Smartphone upgrade cycles have been steadily lengthening for years, which has important implications for smartphone vendors and wireless carriers alike. Slowing unit sales have led companies like Apple (NASDAQ: AAPL) to pivot toward subscription services in an effort to better monetize all of the devices that are already out there. Market researcher Strategy Analytics is out with some new estimates on smartphone upgrade cycles.
Here's what investors need to know.
Image source: Apple.
The average upgrade cycle in the U.S. has now extended to 33 months -- nearly three years. That's despite strong interest in 5G technology, which is now available on a small number of devices. It's still very much early days for 5G, with significant price premiums associated with 5G handsets and limited carrier coverage. The insights were gleaned from a survey (n = 2,500) conducted in the U.S. sampling smartphone owners ages 18 to 64.
Strategy Analytics findings show that the average iPhone has been active for 18 months, while the average Samsung smartphone has been active for 16.5 months. Demographics also play an expectedly critical role: Baby boomers ages 55 to 64 years old tend to keep their devices for over three years, while younger users tend to upgrade more often.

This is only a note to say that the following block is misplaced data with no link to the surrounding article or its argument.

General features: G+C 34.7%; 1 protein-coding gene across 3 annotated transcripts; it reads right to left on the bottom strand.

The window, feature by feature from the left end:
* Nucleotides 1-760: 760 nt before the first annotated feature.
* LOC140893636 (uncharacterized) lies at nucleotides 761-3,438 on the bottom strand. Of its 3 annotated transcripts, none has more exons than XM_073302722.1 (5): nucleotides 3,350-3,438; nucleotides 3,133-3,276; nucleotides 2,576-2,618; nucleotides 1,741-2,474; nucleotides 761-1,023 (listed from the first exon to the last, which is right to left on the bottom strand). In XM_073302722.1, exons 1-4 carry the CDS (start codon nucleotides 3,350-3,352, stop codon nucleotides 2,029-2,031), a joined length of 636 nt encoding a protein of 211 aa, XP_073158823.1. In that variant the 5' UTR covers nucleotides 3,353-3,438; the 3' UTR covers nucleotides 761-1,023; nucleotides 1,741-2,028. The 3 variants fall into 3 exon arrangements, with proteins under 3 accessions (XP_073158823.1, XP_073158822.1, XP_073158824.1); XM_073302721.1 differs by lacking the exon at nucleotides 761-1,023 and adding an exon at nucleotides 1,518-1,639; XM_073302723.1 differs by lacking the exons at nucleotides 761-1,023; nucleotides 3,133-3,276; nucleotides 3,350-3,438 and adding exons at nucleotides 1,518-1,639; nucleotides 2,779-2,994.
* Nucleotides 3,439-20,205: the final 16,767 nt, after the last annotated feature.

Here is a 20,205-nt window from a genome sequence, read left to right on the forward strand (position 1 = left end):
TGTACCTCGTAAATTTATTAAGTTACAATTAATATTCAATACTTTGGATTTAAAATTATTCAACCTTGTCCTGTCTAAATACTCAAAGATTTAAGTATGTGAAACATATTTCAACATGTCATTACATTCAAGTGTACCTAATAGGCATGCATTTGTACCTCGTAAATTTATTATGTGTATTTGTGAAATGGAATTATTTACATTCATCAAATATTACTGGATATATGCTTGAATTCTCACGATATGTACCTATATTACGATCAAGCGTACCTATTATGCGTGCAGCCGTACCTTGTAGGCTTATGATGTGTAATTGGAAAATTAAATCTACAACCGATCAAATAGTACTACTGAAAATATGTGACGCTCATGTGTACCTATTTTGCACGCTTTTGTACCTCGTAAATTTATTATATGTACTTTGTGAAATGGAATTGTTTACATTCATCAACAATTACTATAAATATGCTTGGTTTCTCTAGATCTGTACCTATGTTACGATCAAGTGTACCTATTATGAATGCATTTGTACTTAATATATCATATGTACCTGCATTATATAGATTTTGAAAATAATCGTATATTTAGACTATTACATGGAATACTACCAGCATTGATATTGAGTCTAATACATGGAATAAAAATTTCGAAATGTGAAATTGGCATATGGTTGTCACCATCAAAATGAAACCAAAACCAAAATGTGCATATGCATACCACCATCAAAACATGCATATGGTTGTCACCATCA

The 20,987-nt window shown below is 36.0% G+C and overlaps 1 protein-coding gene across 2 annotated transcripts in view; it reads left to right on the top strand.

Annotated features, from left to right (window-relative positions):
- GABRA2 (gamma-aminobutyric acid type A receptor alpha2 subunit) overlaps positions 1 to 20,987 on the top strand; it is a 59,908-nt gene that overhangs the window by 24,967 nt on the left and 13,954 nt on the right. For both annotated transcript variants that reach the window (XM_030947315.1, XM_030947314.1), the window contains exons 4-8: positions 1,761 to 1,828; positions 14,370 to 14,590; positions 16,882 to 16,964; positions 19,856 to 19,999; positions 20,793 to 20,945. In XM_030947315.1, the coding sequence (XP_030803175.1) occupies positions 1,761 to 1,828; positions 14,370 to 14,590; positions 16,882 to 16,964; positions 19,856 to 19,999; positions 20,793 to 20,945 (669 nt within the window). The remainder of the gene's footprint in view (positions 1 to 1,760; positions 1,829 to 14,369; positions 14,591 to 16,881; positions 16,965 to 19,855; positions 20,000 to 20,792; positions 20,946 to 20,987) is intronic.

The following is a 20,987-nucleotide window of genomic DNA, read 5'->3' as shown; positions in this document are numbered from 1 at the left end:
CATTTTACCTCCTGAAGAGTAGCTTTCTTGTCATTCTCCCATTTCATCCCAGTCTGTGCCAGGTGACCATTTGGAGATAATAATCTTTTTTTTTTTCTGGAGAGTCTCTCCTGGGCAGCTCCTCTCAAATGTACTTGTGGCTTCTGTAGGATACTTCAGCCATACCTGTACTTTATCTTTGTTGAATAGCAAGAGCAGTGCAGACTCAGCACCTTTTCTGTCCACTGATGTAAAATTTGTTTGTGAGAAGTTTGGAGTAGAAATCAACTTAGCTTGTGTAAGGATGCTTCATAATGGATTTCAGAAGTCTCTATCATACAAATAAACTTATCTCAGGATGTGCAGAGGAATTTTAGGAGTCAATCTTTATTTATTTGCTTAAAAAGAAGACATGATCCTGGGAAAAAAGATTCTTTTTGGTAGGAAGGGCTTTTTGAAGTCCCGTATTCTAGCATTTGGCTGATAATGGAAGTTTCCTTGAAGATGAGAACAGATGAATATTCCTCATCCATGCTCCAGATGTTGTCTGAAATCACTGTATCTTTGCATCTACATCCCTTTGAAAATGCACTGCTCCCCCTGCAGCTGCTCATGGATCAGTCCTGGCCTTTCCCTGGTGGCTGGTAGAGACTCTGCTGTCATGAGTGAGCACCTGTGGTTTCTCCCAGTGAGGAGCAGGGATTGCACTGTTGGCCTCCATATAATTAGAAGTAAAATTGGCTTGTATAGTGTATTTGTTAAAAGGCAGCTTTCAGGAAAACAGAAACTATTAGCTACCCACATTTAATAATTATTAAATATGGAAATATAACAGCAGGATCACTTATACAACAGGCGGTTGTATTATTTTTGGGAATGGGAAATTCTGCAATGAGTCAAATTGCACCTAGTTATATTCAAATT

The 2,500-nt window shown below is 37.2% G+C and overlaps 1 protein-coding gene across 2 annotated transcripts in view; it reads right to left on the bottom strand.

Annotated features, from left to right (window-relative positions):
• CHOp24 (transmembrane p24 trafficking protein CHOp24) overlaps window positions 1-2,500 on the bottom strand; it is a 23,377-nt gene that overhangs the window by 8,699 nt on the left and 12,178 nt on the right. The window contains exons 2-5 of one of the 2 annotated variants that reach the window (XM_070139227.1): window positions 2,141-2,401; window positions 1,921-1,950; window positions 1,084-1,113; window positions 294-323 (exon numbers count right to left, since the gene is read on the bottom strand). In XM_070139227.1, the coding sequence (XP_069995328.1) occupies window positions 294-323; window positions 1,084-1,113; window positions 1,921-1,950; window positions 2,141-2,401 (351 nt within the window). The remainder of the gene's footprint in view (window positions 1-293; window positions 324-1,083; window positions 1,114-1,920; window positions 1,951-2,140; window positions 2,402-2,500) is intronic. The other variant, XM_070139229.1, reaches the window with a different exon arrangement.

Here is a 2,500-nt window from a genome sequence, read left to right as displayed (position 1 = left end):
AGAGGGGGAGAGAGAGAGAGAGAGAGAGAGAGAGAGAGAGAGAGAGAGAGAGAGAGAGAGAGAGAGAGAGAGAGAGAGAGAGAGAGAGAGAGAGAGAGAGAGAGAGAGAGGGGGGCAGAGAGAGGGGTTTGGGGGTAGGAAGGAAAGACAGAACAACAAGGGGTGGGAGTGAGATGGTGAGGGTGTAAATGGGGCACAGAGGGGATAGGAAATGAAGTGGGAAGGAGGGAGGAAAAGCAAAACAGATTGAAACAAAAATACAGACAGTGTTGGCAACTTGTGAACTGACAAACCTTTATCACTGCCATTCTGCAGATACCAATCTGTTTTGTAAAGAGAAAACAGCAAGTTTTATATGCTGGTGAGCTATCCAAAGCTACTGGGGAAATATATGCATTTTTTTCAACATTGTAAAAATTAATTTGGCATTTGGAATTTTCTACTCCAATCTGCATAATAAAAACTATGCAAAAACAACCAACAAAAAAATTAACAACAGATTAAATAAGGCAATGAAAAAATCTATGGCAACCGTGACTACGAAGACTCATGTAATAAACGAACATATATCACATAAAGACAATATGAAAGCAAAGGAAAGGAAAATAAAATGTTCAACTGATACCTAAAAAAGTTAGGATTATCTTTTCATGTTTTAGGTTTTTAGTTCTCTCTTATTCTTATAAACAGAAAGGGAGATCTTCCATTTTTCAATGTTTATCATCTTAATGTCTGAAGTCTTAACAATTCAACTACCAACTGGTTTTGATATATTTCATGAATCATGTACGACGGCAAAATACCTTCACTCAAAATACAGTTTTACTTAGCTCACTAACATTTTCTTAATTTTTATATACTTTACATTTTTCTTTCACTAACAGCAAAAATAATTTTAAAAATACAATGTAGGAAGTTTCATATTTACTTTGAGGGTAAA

Younger users are also becoming more concerned with screen addiction, so digital tools (like iOS Screen Time and Android Digital Wellbeing) to manage usage are starting to appeal to that demographic. Samsung has the highest share among Generation X (40 to 54 years old), but Apple dominates Generation Z (18 to 24 years old) in purchase intent by a 40-point margin.
Strategy Analytics Senior Vice President David Kerr commented:
Operators and device brands face significant inertia given consumer perception of diminishing innovation or marginal value add in successive generations of flagship devices. At the same time vendor pursuit of profitability has seen smartphone prices rising toward and above $1,000. Prices for 5G phones will be a key barrier despite 1 in 4 recognizing it as being important for their next device.
Apple and Samsung command the strongest brand loyalty of over 70%, which is considerably higher than other vendors like LG and Motorola that have brand loyalty under 50%.
Apple has been leveraging price increases as a way to offset slower upgrades, even before including 5G support, which is expected in the 2020 iPhones. The Mac maker doesn't even disclose iPhone unit volumes anymore, presumably in order to divert investor attention to the company's growing services business. Once Apple Arcade and Apple TV+ launch later this year, the Cupertino tech giant is hoping some consumers will pay $45 per month to subscribe to its five core services, generating $540 in annual revenue for those users, which can partially compensate for longer replacement cycles.
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Evan Niu, CFA owns shares of Apple. The Motley Fool owns shares of and recommends Apple. The Motley Fool has the following options: short January 2020 $155 calls on Apple and long January 2020 $150 calls on Apple. The Motley Fool has a disclosure policy.
This article was originally published on Fool.com